Belarus opposition figures are urging Western governments to collectively make it clear to the Kremlin that Russia must avoid a military intervention to save Belarus President Alexander Lukashenko.
They want Western nations to announce their readiness to stand by the Budapest Memorandum, an international protocol signed in 1994 guaranteeing the territorial integrity and sovereignty of Belarus.
In a video interview with VOA and other news outlets, Valery Tsepkalo, a former diplomat, and one of Lukashenko’s main electoral rivals until forced into exile, says the West should immediately recognize Sviatlana Tsikhanouskaya as the legitimate ruler of the country—in the same way it recognized last year Juan Guaido in Venezuela as the legitimate ruler after declaring Nicolas Maduro’s presidency illegitimate.
The 55-year-old Tsepkalo, who served for five years as ambassador to United States, says Tsikhanouskaya is “seen in the mind of every person in the Republic of Belarus” as the real winner of this month’s election. Tsepkalo fled Belarus before the poll, after being disqualified from standing. He feared he’d be imprisoned or that his children might be abducted.
Two other key contenders were imprisoned before voting took place, including Tsikhanouskaya’s husband, a well-known blogger. She and Tsepkalo’s wife, Veronika, joined forces, and along with Tsikhanouskaya’s campaign manager, presented a united female front against authoritarian leader Lukashenko in the run-up to the August 9 presidential election.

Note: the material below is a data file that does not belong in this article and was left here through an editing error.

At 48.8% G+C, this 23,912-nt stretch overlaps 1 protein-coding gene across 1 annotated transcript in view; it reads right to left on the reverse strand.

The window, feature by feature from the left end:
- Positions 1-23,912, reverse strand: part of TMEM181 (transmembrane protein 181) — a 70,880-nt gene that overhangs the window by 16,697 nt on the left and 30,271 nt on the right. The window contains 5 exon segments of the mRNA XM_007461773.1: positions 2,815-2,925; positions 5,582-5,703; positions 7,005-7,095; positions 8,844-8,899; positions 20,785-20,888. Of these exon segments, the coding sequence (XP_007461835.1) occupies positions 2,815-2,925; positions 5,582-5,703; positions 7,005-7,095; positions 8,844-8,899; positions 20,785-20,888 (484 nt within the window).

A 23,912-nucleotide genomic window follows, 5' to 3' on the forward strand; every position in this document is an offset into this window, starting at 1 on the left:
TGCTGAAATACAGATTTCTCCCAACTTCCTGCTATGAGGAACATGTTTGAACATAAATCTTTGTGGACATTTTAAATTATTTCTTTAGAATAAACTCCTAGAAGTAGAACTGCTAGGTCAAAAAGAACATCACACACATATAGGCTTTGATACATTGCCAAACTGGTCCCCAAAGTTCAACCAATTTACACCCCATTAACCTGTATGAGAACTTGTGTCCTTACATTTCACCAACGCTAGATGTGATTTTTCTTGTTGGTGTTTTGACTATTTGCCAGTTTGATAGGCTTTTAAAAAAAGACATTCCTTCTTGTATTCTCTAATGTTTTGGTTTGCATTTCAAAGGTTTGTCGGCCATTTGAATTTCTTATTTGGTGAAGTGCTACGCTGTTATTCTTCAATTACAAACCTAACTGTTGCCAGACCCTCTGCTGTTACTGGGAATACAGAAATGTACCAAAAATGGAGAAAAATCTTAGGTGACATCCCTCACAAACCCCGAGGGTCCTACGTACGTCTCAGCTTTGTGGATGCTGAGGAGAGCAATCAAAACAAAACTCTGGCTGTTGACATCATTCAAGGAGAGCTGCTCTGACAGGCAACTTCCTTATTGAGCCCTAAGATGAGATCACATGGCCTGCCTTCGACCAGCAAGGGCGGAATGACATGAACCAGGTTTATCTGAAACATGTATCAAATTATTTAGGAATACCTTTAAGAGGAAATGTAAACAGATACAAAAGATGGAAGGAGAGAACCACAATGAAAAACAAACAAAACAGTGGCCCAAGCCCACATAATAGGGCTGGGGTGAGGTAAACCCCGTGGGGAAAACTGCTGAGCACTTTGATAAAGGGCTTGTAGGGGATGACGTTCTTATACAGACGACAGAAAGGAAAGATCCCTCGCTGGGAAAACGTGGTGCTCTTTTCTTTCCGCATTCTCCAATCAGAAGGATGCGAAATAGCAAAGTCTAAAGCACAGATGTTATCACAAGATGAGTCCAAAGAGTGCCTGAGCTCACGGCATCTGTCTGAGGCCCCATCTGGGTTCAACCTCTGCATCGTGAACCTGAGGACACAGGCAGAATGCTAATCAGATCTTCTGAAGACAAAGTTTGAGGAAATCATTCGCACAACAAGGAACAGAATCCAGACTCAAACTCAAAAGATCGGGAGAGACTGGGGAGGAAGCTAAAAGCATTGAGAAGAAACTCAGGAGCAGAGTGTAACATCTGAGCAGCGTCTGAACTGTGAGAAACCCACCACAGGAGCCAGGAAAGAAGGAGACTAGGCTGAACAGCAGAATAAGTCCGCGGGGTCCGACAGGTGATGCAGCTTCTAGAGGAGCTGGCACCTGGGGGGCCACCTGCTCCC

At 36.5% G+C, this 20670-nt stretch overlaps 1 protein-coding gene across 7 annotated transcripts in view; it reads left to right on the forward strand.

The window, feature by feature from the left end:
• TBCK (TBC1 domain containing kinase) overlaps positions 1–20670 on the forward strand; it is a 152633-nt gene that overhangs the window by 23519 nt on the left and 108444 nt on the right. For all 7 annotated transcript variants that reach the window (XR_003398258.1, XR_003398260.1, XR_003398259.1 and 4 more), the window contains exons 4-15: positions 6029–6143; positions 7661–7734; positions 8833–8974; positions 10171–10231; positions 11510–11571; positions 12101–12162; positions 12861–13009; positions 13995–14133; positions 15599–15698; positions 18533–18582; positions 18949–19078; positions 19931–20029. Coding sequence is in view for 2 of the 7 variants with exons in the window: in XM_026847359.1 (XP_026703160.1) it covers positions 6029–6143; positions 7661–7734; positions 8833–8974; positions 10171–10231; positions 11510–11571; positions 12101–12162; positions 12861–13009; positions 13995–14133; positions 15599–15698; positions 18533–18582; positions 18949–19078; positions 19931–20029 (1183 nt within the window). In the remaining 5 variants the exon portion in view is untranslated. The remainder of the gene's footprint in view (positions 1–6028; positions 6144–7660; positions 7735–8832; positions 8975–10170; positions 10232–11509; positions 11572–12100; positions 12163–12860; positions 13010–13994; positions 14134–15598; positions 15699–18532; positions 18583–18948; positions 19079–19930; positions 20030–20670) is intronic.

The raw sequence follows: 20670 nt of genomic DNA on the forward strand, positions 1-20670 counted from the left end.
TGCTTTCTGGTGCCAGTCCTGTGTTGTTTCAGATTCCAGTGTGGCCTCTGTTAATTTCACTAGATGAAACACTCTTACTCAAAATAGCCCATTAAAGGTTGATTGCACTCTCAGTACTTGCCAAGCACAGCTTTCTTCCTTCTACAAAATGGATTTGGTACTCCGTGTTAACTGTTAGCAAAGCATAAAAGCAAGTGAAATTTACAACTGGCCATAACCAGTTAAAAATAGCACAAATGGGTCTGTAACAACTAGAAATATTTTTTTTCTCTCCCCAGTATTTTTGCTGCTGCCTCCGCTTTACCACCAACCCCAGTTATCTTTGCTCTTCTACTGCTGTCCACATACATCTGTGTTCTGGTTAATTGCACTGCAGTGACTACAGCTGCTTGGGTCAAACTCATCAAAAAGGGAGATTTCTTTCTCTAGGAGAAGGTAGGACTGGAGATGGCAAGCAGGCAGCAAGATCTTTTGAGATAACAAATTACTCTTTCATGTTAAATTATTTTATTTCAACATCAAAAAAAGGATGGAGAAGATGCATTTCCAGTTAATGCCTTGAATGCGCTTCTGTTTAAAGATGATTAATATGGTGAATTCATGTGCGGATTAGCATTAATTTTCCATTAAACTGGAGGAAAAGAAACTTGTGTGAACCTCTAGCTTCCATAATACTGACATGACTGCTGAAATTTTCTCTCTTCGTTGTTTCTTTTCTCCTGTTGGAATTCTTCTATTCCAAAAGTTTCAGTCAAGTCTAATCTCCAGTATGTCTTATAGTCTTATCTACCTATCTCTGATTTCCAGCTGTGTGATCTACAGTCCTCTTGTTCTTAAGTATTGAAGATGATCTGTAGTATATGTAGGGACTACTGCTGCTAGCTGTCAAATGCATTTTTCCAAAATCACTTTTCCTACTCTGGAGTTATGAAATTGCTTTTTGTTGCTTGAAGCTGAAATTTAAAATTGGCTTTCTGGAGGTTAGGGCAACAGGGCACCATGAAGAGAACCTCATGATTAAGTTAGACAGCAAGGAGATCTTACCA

Lukashenko claims he won 80 percent of the vote, a tally disputed by his opponents and Western governments. European Union leaders midweek refused to recognize the results of the election. They say they intend to impose sanctions on officials involved in electoral fraud, and the violent repression of pre-election rallies and post-election protests, marking the biggest challenge to Lukashenko’s 26-year rule.
“The EU will impose shortly sanctions on a substantial number of individuals responsible for violence, repression and election fraud,” European Council President Charles Michel said at the end of an emergency summit of EU leaders. EU officials are calling for a peaceful dialogue between the government and the opposition to arrange a “transition of power in Belarus.”
Michel said the situation in Belarus is “increasingly concerning,” dubbing violence against peaceful protesters as “shocking and unacceptable.” About 7,000 people were detained, and hundreds, including reporters, were injured with rubber bullets, stun grenades and clubs in just the first four days of demonstrations following the poll.
At least two protesters have died.
Valery Tsepkalo says, aside from now recognizing Sviatlana Tsikhanouskaya as president-elect of Belarus, Western states should avoid doing anything that might be seen as legitimizing Lukashenko, including appointing any new ambassadors to Minsk. “Do not send any ambassadors, new ambassadors to Belarus at this time,” he advises.
For Tsepkalo, the international move to recognize Tsikhanouskaya as the legitimate winner of the August 9 election would help to erode any residual support that may remain for Lukashenko in the ranks of the country’s armed forces. It would allow generals and senior officers a justifiable reason for ignoring any instructions from Lukashenko.